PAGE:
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Gábor Gelencsér: Modifications: The realism theory of Miklós Mészöly and the avantguard documentarism of the seventies

At the turn of the sixties and the seventies, Miklós Mészöly's work had a double tie to the contemporary trends of Hungarian cinema. One connection was the adaptation of István Gaál's novel Magasiskola [Falcons]. The other was his theoretical work on realism, relying on the guidance of cinéma direct. The essay - a continuation of the author's earlier analysis of Falcons, detects the effects and afterlife of Mészöly's film theory from the mid-seventies as it surfaces in the work of authors and directors associated with Balázs Béla Studio.
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Mark Vernet: The ideal

In the last chapter of his Figures de l'absence Marc Vernet analyses a single film: Joseph L. Mankiewicz's A Letter to Three Wives from 1949. In his study he examines the attributes of Addie Ross, a character who is not present in the film, while at the same time he explores in great detail the relationship of the three couples present. Apart from interpreting the shots, he discusses the differences between the screenplay and the short story serving as the source of the screenplay, and pays attention to the costumes as well.
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Jim Hillier: Swimming and sinking: form and meaning in an avant-garde film

Jim Hillier analyses a 1990 movie of an American indie/avant-garde director Sue Friedrich, entitled Sink or Swim. The essay explores the relationship of the film to the traditions of ethnographic and subjective documentaries, as well as to realistic cinema. As for the legitimacy of interpretations, the essay explores the borderline between still and not yet legitimate, trying to map up the significance of meaning of the film that has set itself free from the classical traits of narrative. The frustration that roots in the narrative expectations of the audience that are not met by the movie is linked to "narrative jouissance", broadening the relevance of the conclusion based on Sink or Swim to avant-guard films in general.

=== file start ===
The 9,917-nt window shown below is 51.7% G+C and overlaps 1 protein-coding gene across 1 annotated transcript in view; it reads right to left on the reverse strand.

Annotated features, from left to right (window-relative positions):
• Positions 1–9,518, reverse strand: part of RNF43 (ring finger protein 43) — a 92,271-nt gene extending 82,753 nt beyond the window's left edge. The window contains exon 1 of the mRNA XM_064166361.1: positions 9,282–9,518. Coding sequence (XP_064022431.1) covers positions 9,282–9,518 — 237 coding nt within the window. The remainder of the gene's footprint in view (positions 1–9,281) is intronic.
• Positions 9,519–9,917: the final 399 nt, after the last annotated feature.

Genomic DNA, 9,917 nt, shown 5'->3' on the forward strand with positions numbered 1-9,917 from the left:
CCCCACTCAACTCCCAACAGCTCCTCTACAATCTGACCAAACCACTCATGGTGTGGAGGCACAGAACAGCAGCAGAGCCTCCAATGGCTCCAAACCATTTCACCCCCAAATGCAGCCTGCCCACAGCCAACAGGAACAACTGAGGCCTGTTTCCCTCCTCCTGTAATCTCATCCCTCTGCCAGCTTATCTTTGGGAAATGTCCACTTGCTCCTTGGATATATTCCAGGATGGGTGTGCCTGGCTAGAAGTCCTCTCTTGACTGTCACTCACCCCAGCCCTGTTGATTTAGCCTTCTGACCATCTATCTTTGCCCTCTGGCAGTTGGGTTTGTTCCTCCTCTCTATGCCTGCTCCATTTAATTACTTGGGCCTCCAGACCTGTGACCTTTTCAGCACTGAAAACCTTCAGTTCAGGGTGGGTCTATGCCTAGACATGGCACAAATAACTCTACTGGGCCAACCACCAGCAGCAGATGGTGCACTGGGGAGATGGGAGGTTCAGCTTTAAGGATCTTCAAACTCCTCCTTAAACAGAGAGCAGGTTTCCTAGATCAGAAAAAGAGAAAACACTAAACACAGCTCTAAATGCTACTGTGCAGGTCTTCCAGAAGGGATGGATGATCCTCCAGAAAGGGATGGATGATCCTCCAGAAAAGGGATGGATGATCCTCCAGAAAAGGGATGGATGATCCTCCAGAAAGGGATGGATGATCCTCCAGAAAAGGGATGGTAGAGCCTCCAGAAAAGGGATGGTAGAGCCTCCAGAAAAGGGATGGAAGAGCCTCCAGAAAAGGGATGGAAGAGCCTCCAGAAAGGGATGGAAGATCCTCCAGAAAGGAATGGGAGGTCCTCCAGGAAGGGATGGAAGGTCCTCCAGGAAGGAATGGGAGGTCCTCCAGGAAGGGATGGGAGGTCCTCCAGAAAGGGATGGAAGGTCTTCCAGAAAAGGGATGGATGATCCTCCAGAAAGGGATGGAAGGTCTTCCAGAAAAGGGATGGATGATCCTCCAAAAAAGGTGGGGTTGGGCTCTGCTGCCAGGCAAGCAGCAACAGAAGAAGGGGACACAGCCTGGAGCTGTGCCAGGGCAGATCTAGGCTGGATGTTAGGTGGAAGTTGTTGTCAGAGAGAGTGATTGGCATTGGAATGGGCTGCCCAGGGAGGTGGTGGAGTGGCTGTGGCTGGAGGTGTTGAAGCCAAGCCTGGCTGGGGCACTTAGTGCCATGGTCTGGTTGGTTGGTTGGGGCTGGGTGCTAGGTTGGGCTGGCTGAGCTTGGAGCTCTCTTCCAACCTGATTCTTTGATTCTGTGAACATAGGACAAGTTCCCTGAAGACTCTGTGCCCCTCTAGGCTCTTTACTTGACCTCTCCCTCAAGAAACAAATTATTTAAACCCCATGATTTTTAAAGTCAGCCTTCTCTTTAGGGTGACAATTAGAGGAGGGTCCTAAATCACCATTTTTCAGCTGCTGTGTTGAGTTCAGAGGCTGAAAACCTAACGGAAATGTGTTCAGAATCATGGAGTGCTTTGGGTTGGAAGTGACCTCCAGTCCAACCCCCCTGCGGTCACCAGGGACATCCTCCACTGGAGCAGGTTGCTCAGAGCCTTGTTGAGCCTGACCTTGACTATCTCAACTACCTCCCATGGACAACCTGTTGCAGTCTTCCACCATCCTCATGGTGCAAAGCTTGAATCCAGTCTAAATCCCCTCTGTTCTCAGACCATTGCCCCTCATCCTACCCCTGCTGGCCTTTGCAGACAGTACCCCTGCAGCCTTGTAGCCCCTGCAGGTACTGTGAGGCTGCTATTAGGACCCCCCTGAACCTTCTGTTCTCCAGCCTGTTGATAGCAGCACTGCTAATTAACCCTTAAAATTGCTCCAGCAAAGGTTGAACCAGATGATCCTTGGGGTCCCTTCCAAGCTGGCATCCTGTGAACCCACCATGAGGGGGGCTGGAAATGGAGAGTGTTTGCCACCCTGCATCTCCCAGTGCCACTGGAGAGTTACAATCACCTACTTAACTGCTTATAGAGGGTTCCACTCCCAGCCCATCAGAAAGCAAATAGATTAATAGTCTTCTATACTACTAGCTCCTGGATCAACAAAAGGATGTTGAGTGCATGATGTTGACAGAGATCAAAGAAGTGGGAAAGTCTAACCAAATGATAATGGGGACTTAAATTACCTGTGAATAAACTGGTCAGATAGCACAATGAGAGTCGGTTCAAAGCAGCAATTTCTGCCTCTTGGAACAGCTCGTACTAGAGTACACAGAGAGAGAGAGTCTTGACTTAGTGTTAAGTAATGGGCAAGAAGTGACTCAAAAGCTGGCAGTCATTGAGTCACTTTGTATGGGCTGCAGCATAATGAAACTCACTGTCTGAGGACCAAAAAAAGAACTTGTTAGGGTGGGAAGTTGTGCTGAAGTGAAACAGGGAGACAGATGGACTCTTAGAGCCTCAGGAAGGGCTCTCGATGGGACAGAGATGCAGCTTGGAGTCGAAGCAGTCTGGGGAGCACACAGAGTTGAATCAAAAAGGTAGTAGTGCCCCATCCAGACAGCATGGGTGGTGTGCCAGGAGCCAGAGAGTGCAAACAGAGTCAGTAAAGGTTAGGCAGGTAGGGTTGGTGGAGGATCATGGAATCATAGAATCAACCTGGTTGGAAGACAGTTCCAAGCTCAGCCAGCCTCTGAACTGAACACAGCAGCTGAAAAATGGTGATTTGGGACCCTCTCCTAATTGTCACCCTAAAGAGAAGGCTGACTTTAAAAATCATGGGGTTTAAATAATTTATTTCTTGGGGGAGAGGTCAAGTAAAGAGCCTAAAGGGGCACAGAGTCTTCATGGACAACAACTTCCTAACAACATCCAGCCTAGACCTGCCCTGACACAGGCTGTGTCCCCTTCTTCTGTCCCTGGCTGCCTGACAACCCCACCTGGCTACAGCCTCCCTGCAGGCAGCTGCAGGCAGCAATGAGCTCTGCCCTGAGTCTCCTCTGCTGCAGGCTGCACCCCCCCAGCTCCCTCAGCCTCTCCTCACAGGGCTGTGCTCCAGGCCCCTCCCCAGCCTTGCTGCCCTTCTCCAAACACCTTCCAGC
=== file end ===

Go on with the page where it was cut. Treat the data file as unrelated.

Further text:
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Zsolt Zsombor Kapás: The characters' subjectivity in Daren Aronofsky's films

The treatment of character subjectivity in a key question of filmic narration - an aspect which gains a specific significance in the works of Darren Aronofsky. The study differentiates between six categories, ways of expressing subjectivity, all of which can be linked to respective forms of expression and narrative significance. The first three films of Aronofsky (p from 1998, Requiem for Dream from 2000, and The Fountain from 2006) apply the tools belonging to given categories intensely and diversely. These respective subjective narrative options are present in individual works with different intensity, but it is unquestionable that they always have a central role. Based on the diverse way of expressing character subjectivity, Aronofsky's films offer a unique way of narration, and adorn the works with special artistic quality, making them significant in the larger context of filmmaking.
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Dániel Turi: Through Hollywood darkly? Representation of the crisis of consciousness in adaptations of Philip K. Dick's prose

The essay examines adaptations based on the works of Philip K. Dick focusing on the ways these adaptations treat the problem of human consciousness vis-á-vis the way the same problem appears in the original texts. The central claim of the argument is that these conclusions are usually lost in adaptations applying classical Hollywood-type narratives. A detailed analysis is devoted to Richard Linklater's Throug a Camera Darkly, which, according to the author of the article, is closer to the perspective of the novel, because certain forms of expression (such as the rotoscoping technology enriching the texture of the live-character movie with drawn animation) create a certain "idiom", and thus establish a characteristic relationship to Dick's novel.